Q. You always say you have to stay competitive. For that you have to be physically well and mental. So what do you think in the long term is more difficult: to be physically ready or mental for the next few years?

RAFAEL NADAL: Is something that you cannot separate one or the other, no? I think, you know, to be physical, prepared to be mental fresh, if you are very fresh mentally but you feel tired, you feel slow when you are playing, your physical gonna be ready for one set, not for all the match, no?

And if you are working very hard physical but your mental part is not there, you’re don’t feel competitive, you don’t feel with hungry to keep winning or to keep fighting every ball, you can be fantastically fit, but you’re gonna feel slow when you are playing because the mental part is not there and the passion is not there, so both things comes together.

If you’re not ready to compete and to combine both things, will be very difficult to be competitive in all the tournaments.

I’m hoping he feels with hungry.

Q. Have you ever thought about maybe not playing the Australian Open and instead preparing for the rest of the season with your new racquet?

RAFAEL NADAL: No. No, because my preparation have to be competing when you will see the things can work well or not is when you are playing matches. Practicing, sometimes you play more relaxed. You know, everything is easy. When you see if that can work very well is when you are in competition.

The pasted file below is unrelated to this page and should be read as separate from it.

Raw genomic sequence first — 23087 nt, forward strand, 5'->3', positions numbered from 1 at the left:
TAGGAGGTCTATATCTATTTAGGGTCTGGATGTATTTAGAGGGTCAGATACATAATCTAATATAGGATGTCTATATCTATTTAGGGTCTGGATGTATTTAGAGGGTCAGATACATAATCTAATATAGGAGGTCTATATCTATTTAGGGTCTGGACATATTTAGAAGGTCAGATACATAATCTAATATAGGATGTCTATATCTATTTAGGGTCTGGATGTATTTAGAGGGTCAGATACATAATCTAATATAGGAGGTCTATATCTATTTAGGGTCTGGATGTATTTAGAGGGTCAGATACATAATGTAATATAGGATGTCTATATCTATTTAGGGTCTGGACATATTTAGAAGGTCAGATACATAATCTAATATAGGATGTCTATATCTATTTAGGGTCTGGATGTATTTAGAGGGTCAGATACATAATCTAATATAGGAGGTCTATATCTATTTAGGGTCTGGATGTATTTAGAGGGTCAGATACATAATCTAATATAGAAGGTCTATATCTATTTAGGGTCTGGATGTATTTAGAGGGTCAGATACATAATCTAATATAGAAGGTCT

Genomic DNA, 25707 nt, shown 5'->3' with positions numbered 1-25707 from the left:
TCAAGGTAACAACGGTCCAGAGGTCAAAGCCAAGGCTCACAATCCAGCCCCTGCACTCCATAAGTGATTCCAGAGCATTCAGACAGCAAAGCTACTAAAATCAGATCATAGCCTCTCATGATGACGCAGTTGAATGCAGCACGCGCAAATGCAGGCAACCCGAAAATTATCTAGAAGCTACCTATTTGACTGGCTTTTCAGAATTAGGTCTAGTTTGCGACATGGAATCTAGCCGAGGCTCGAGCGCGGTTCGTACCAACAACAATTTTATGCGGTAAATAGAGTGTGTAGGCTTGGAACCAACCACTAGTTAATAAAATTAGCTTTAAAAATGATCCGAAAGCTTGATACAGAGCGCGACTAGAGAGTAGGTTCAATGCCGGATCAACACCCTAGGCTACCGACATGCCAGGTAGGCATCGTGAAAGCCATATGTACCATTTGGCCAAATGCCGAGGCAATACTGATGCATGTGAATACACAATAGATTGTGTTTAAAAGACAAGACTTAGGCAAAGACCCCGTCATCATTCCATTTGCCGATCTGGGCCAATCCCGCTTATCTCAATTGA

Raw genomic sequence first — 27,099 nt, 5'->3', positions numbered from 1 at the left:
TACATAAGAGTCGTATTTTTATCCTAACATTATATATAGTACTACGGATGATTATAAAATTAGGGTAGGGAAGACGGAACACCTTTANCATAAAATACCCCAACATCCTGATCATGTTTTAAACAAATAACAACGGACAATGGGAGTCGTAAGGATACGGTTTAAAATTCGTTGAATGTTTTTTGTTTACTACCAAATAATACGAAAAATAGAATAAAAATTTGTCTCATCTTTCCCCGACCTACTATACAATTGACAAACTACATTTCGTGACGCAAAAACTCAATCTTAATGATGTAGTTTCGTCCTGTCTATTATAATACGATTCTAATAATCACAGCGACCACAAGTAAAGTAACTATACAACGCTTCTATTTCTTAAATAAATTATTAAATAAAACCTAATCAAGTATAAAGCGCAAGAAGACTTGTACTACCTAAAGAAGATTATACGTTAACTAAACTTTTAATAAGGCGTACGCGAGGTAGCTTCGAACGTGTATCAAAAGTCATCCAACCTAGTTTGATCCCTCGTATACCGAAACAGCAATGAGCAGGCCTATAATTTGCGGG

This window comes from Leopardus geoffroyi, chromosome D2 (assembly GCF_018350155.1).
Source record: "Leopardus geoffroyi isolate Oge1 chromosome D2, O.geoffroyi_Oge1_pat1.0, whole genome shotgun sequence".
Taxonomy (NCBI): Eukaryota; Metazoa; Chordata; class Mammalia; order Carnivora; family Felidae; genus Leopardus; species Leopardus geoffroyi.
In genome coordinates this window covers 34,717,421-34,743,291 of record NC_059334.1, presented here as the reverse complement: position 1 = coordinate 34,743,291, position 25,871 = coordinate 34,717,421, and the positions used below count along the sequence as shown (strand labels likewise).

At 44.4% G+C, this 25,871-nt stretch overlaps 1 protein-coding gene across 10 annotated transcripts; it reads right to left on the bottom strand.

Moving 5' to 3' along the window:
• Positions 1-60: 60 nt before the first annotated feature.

In short: he needs matches.

Q. I don’t know whether you heard about Andy Murray. He is now with a full-time coach, Ivan Lendl. He’s going to be his full-time coach. What do you think about that? Lendl is former No. 1 and never coached before and working with No. 4, used to be No. 3. What do you think of the impact for the best four players in the world? You are definitely one of them?

RAFAEL NADAL: The impact is nothing, no? I always had the feeling that, sure, the coach can help you, but the most important thing is the player. So the player needs to have the right attitude to listen to the coach and to work, because if you are not doing for yourself, nobody will do it for you.

So I think is good news to have unbelievable champion like Lendl inside the tour, but I don’t know the impact, no? I don’t know him like a coach. I don’t know him like a person. So I cannot have a really serious opinion on what’s gonna happen.

Andy is a good friend of mine, so I wish him all the best. If he take that position because he believe is what he really needs today, I support him. I think he’s a really good guy, and at the same time he’s –well, everybody knows he’s a fantastic player.

I’m still trying to figure out what the actual question was. What affect does it have on the top four players that one of them is now being coached by a former #1 who’s never coached before? The heck?

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2 Responses

  1. CC says:

    Yes, Rafaaa. We know that you’re bitter about not having enough time ever to prepare etc. And we know you didn’t get to go on holiday to the Seychelles, like the rest of us did over Christmas. But you know, that’s how crazy the life is. One just has to get over it and get on with it sometimes. ;)

    • RAFAFAN says:

      Seychelles?? Never ever!! His belovered Spanish island(s) will be his first choice anyday always!! And yes, Rafa, according to him, will never practised enough and long enough and often enough and and and ..